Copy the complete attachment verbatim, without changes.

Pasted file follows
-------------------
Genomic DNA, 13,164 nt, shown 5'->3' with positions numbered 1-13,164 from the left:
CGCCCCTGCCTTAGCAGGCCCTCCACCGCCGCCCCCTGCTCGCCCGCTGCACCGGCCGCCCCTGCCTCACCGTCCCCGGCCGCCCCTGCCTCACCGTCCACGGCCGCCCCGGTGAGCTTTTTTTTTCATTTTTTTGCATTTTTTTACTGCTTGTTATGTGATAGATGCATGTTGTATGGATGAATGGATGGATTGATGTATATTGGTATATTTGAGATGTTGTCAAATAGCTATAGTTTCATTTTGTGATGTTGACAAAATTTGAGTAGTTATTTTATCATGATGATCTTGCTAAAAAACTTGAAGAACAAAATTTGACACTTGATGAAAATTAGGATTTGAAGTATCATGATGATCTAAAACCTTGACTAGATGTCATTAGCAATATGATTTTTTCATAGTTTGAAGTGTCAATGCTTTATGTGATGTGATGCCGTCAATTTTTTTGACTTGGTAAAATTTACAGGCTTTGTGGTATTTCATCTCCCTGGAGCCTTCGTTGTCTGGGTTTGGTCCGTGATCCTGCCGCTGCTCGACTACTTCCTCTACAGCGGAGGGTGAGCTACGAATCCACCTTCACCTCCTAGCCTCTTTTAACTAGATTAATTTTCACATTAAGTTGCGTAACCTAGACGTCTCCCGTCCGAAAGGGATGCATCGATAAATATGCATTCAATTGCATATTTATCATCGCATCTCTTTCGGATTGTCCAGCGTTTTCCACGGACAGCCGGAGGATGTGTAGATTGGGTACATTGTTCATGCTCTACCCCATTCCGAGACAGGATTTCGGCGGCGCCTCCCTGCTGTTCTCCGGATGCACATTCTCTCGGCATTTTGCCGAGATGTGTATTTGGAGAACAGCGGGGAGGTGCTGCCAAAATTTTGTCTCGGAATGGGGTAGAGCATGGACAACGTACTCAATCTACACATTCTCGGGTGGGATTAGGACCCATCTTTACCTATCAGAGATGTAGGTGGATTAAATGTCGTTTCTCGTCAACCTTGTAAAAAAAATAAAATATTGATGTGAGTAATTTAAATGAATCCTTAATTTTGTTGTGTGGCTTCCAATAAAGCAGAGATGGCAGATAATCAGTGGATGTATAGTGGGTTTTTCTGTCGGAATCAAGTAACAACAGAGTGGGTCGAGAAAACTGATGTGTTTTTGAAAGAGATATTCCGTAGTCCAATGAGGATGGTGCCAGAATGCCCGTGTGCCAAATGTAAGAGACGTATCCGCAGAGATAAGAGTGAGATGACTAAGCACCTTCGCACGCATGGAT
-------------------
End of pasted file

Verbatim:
Genomic DNA, 13,164 nt, shown 5'->3' with positions numbered 1-13,164 from the left:
CGCCCCTGCCTTAGCAGGCCCTCCACCGCCGCCCCCTGCTCGCCCGCTGCACCGGCCGCCCCTGCCTCACCGTCCCCGGCCGCCCCTGCCTCACCGTCCACGGCCGCCCCGGTGAGCTTTTTTTTTCATTTTTTTGCATTTTTTTACTGCTTGTTATGTGATAGATGCATGTTGTATGGATGAATGGATGGATTGATGTATATTGGTATATTTGAGATGTTGTCAAATAGCTATAGTTTCATTTTGTGATGTTGACAAAATTTGAGTAGTTATTTTATCATGATGATCTTGCTAAAAAACTTGAAGAACAAAATTTGACACTTGATGAAAATTAGGATTTGAAGTATCATGATGATCTAAAACCTTGACTAGATGTCATTAGCAATATGATTTTTTCATAGTTTGAAGTGTCAATGCTTTATGTGATGTGATGCCGTCAATTTTTTTGACTTGGTAAAATTTACAGGCTTTGTGGTATTTCATCTCCCTGGAGCCTTCGTTGTCTGGGTTTGGTCCGTGATCCTGCCGCTGCTCGACTACTTCCTCTACAGCGGAGGGTGAGCTACGAATCCACCTTCACCTCCTAGCCTCTTTTAACTAGATTAATTTTCACATTAAGTTGCGTAACCTAGACGTCTCCCGTCCGAAAGGGATGCATCGATAAATATGCATTCAATTGCATATTTATCATCGCATCTCTTTCGGATTGTCCAGCGTTTTCCACGGACAGCCGGAGGATGTGTAGATTGGGTACATTGTTCATGCTCTACCCCATTCCGAGACAGGATTTCGGCGGCGCCTCCCTGCTGTTCTCCGGATGCACATTCTCTCGGCATTTTGCCGAGATGTGTATTTGGAGAACAGCGGGGAGGTGCTGCCAAAATTTTGTCTCGGAATGGGGTAGAGCATGGACAACGTACTCAATCTACACATTCTCGGGTGGGATTAGGACCCATCTTTACCTATCAGAGATGTAGGTGGATTAAATGTCGTTTCTCGTCAACCTTGTAAAAAAAATAAAATATTGATGTGAGTAATTTAAATGAATCCTTAATTTTGTTGTGTGGCTTCCAATAAAGCAGAGATGGCAGATAATCAGTGGATGTATAGTGGGTTTTTCTGTCGGAATCAAGTAACAACAGAGTGGGTCGAGAAAACTGATGTGTTTTTGAAAGAGATATTCCGTAGTCCAATGAGGATGGTGCCAGAATGCCCGTGTGCCAAATGTAAGAGACGTATCCGCAGAGATAAGAGTGAGATGACTAAGCACCTTCGCACGCATGGAT